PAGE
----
Point of Personal Privilege
This is not a picture of my mother. It comes pretty darn close. She was 89 when she passed away. She was small, about 5'3" and 95 pounds, somewhat short-cut gray hair. She also had polio, and then late in her life developed something that's called post-polio -- it weakens the neck muscles, and so her head drooped. (When she sat down, though, her head would fall back into its normal position, and sometimes she wore a neck brace.)
When I saw this picture below, I almost burst into tears. I don't mean that in a metaphoric, social media kind of way, where so many people "literally started crying" when they post a photo of a heart-breakingly cute puppy. I mean I almost burst into tears. And when I'd look at the picture again, several times, the same wave of emotion returned, each time
The one thing I know about my mother, though, was that as frail as she was, she was one of the strongest people I've ever known. Again, I mean that quite literally. I won't go through the litany of physical things she dealt with her whole life, but will just say that when that's your life, she just accepted it and plowed on and never complained. As in, never.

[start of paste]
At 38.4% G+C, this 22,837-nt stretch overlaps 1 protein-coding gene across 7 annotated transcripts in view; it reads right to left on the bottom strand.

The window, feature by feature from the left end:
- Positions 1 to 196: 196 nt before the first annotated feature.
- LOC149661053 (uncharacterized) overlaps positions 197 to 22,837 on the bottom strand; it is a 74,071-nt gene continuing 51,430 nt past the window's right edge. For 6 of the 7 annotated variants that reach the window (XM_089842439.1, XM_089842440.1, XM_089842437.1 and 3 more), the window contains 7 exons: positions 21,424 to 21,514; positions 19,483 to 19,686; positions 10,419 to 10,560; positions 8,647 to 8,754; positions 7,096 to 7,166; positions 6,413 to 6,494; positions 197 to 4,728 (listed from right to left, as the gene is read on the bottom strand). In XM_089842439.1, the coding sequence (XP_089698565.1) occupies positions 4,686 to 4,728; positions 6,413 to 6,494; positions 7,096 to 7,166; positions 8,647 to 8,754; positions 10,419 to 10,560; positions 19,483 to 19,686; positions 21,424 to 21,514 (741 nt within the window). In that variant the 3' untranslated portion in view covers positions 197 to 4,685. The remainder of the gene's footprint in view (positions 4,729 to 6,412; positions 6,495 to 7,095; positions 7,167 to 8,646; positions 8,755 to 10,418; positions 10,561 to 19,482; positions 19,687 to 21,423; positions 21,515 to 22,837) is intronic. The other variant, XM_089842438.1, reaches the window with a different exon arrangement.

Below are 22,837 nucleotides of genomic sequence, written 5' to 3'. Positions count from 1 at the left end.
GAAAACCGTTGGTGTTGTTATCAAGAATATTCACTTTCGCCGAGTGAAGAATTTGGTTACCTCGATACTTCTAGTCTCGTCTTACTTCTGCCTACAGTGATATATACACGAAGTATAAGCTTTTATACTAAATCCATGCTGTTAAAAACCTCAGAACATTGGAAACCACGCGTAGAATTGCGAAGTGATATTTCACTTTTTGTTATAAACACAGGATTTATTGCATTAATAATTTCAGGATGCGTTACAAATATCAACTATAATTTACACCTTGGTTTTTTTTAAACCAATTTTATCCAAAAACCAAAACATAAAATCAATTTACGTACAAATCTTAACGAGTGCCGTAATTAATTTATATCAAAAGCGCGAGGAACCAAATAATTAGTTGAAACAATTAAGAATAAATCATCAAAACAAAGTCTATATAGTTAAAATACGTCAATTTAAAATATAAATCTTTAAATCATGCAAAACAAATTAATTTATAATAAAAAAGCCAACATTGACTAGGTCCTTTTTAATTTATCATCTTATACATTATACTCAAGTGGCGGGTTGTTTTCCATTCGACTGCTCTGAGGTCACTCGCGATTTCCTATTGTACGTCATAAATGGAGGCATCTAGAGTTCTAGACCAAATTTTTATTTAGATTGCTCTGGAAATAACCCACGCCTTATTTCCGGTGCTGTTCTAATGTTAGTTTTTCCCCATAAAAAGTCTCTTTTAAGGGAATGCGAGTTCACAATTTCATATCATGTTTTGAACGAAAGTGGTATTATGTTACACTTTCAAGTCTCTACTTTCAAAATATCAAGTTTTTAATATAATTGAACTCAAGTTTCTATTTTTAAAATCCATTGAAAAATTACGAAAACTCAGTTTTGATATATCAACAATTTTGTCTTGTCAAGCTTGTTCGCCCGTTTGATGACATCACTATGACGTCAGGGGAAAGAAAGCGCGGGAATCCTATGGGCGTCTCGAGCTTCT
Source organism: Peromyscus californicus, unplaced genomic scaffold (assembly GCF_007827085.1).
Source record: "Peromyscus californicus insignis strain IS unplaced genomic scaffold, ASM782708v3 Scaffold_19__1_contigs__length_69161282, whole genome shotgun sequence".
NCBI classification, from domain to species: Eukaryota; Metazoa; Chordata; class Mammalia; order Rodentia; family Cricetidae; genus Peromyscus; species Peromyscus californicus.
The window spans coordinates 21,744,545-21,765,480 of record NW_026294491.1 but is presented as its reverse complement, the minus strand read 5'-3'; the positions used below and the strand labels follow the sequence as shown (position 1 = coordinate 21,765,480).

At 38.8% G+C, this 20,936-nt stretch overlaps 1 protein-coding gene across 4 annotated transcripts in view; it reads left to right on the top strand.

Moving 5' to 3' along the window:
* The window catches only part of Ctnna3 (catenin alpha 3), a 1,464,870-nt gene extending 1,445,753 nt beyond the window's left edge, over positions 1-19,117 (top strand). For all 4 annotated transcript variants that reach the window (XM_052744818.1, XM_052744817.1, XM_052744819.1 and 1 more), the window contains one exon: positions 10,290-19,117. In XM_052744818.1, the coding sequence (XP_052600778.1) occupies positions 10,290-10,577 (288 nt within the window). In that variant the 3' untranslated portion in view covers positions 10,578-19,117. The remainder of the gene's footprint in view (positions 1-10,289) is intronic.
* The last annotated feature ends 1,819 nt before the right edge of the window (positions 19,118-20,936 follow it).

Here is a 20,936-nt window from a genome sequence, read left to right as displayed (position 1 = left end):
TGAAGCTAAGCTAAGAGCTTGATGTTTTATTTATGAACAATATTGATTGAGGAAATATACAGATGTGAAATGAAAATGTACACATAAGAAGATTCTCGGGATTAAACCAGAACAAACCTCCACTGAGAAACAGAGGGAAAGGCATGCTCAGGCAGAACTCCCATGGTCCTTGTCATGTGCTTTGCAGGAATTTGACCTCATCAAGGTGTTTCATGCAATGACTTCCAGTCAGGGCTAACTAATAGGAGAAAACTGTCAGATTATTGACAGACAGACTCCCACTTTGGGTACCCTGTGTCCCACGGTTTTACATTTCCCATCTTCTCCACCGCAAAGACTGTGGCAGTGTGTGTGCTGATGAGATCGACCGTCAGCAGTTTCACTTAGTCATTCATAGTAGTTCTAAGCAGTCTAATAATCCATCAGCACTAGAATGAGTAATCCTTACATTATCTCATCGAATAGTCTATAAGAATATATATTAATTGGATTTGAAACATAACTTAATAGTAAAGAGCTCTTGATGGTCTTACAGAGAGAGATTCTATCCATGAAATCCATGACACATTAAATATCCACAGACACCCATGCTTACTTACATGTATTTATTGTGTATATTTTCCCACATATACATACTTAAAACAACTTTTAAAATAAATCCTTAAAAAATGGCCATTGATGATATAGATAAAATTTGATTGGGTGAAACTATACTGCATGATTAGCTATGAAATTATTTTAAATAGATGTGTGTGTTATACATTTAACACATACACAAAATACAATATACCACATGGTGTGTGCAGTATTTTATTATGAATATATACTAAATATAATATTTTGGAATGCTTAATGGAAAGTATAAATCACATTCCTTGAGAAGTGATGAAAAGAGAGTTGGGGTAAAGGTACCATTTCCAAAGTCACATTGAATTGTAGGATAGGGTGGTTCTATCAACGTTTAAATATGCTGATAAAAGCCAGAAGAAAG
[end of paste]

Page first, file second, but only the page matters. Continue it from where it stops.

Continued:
(Okay, once. When she was 85 and had a stroke, that happily she recovered from, followed by macular degeneration, I was talking with her on the phone and ran through the litany of issues she'd dealt with her whole life, and then asked something I never had before, "So, mom, do you ever look up to the sky and say, 'Okay, God, I get it. You can move on to someone else now."? There was a brief pause, and then she said as simply as possible, "Yes." That was the closest I ever came to hearing her complain. And that was only because I asked.
I can't say that that's the same for this lady in the photo. I hope it is. But even when you plow on and don't ever complain, life is still there, sometimes pounding you.
And so I look at this photo with great difficulty. And anger at the hoarding. And at the figure in charge who called it all a "hoax.
Leave a Reply.
Robert J. Elisberg is a political commentator, screenwriter, novelist, tech writer and also some other things that I just tend to keep forgetting.
Feedspot Badge of Honor